Curator's Choice 2015
Lessons for Children
By Madison Pearson, MAC Lab Intern
Nowadays, teaching children the difference between good and bad can be a difficult thing, but it was also difficult in earlier times. This child’s mug (Figure 1), found on the site of a mid-nineteenth-century store in Baltimore, helped give children valuable information on how they should behave as they got older.
Ceramics made specifically for children began production in Staffordshire around 1790 (Riley 1991). Mugs and other vessels were printed with designs of everyday scenes which drew in both parents and children, making it more likely that the products would be bought. In the early 1800s, these mugs were being marketed more towards small children, and parents would buy ceramics with their children’s names on them as presents (Moonan 1998).
It is not known if these ceramics were meant to be used, or just admired as decorations. Children’s china was normally made of sturdy glazed earthenware and was much less expensive than porcelain and silver cups. These Staffordshire ceramics were given to children, both good and bad, to show them what they had done. Some were printed with uplifting, positive messages, whereas others may have had quarreling children on them to represent something bad a child had recently done.
Dating around 1830, this green Staffordshire transferware child’s mug was produced in many colors, including black, to appeal to a wider audience (Figure 2). Displayed on this mug are two adages from Benjamin Franklin’s The Way to Wealth or Poor Richard Illustrated (Figure 3), originally published in 1758. They read “If you would know the value of money try to borrow some” and “When the well is dry they know the worth of water” with a scene of two boys asking their father, who appears to be a businessman, for money. This mug, designed to make children realize money is not to be wasted, was used to teach frugality.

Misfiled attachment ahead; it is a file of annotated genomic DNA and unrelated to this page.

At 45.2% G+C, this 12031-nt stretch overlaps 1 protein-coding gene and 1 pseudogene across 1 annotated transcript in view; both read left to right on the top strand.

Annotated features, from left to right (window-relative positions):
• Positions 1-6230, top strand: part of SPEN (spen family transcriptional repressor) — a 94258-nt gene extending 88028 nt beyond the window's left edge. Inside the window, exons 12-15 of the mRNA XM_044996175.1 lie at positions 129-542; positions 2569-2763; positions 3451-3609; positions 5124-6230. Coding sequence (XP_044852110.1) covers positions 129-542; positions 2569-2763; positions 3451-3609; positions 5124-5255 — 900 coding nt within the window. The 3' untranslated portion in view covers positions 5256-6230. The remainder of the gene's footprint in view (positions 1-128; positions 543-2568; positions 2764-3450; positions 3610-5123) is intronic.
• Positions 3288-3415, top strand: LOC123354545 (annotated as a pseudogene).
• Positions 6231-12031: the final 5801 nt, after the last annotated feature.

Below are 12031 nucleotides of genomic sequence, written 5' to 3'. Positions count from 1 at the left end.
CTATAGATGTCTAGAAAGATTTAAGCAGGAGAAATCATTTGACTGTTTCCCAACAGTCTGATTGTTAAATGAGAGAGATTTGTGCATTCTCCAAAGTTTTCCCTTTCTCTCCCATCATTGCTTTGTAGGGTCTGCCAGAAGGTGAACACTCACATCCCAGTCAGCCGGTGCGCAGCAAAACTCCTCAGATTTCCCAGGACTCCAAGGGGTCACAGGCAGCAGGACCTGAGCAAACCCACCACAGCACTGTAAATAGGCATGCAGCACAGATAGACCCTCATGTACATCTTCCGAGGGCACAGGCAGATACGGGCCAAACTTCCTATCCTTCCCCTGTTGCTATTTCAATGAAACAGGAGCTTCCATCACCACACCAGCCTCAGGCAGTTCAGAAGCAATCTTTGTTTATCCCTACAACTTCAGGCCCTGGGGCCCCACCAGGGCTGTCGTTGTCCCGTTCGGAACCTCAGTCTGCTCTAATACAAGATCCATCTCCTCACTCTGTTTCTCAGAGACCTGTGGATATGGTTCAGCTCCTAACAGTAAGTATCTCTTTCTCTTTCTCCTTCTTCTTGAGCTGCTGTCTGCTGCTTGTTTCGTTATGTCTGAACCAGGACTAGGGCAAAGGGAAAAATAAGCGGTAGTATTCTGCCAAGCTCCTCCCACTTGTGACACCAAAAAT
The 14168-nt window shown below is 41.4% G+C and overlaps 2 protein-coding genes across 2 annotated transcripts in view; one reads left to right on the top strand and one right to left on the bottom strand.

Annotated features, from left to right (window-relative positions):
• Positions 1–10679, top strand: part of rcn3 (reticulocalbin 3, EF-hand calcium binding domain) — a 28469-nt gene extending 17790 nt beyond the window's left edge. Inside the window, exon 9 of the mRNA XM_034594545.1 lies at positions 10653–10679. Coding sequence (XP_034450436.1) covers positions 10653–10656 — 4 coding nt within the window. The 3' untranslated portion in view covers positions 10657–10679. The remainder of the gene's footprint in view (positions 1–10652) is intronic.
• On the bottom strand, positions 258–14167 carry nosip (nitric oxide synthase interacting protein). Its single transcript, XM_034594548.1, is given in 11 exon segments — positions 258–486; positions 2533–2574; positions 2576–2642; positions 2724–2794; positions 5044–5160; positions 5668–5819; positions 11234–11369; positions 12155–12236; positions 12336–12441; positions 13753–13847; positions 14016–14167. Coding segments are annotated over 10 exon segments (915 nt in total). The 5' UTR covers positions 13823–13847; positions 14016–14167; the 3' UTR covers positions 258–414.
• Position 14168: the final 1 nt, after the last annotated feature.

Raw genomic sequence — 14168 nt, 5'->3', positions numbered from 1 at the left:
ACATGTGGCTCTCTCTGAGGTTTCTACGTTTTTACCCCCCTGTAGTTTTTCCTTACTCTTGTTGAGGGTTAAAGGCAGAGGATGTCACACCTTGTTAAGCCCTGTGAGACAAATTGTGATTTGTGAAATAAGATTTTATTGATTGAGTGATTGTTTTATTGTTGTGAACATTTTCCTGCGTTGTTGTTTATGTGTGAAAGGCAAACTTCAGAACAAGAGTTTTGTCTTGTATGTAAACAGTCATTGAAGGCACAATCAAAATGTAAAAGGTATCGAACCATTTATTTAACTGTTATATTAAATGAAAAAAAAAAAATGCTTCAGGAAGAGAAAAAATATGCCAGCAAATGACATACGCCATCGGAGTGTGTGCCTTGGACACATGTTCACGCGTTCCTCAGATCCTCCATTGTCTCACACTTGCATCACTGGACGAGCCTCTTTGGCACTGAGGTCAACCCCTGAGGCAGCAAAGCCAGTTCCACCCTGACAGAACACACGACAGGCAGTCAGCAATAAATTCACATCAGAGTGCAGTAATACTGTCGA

Benjamin Franklin (Figure 4) was a well-known entrepreneur, printer and writer. Poor Richard’s Almanack became one of his most sold works, although he did not actually write it (Green and Stallybrass 2006). Aphorisms contained in the almanac began to spread and become more well-known. Although the almanack was last published in 1758, the sayings were not used in production on Staffordshire mugs until the 1830s. Well-known quotes from various authors were used by ceramic producers to make mugs for children that would be in high demand, and provide a good message for these youngsters.